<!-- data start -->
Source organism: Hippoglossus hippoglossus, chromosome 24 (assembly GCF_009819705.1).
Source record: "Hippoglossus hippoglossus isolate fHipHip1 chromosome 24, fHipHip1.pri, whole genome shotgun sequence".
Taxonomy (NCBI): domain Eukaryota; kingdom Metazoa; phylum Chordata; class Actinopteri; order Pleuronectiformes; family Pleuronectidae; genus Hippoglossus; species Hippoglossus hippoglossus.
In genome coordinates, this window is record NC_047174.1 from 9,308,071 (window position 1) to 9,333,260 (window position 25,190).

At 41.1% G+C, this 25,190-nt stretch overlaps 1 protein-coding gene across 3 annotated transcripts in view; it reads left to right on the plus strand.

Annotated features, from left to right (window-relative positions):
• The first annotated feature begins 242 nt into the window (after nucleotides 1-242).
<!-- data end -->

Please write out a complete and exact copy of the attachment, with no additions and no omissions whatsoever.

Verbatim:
Source organism: Hippoglossus hippoglossus, chromosome 24 (assembly GCF_009819705.1).
Source record: "Hippoglossus hippoglossus isolate fHipHip1 chromosome 24, fHipHip1.pri, whole genome shotgun sequence".
Taxonomy (NCBI): domain Eukaryota; kingdom Metazoa; phylum Chordata; class Actinopteri; order Pleuronectiformes; family Pleuronectidae; genus Hippoglossus; species Hippoglossus hippoglossus.
In genome coordinates, this window is record NC_047174.1 from 9,308,071 (window position 1) to 9,333,260 (window position 25,190).

At 41.1% G+C, this 25,190-nt stretch overlaps 1 protein-coding gene across 3 annotated transcripts in view; it reads left to right on the plus strand.

Annotated features, from left to right (window-relative positions):
• The first annotated feature begins 242 nt into the window (after nucleotides 1-242).